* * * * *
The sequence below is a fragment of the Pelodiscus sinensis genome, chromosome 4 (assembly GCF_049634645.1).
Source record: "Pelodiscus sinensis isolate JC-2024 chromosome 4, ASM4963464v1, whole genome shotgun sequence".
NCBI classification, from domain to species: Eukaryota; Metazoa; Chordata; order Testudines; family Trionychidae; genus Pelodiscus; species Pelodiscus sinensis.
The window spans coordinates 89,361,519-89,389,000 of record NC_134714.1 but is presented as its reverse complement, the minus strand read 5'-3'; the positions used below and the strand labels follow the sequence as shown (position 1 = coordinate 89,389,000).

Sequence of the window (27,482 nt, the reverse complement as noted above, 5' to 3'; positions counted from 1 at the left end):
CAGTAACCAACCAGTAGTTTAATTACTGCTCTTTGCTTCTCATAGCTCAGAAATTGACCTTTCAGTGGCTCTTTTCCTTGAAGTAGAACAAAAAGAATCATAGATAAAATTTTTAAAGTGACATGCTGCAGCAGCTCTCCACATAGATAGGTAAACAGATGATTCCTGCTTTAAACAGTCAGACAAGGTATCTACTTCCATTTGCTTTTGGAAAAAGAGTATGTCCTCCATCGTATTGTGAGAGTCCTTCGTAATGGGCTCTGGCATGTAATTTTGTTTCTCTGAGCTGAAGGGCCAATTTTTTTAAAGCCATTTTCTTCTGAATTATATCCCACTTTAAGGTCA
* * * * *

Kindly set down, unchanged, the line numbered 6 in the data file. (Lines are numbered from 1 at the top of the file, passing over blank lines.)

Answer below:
CAGTAACCAACCAGTAGTTTAATTACTGCTCTTTGCTTCTCATAGCTCAGAAATTGACCTTTCAGTGGCTCTTTTCCTTGAAGTAGAACAAAAAGAATCATAGATAAAATTTTTAAAGTGACATGCTGCAGCAGCTCTCCACATAGATAGGTAAACAGATGATTCCTGCTTTAAACAGTCAGACAAGGTATCTACTTCCATTTGCTTTTGGAAAAAGAGTATGTCCTCCATCGTATTGTGAGAGTCCTTCGTAATGGGCTCTGGCATGTAATTTTGTTTCTCTGAGCTGAAGGGCCAATTTTTTTAAAGCCATTTTCTTCTGAATTATATCCCACTTTAAGGTCA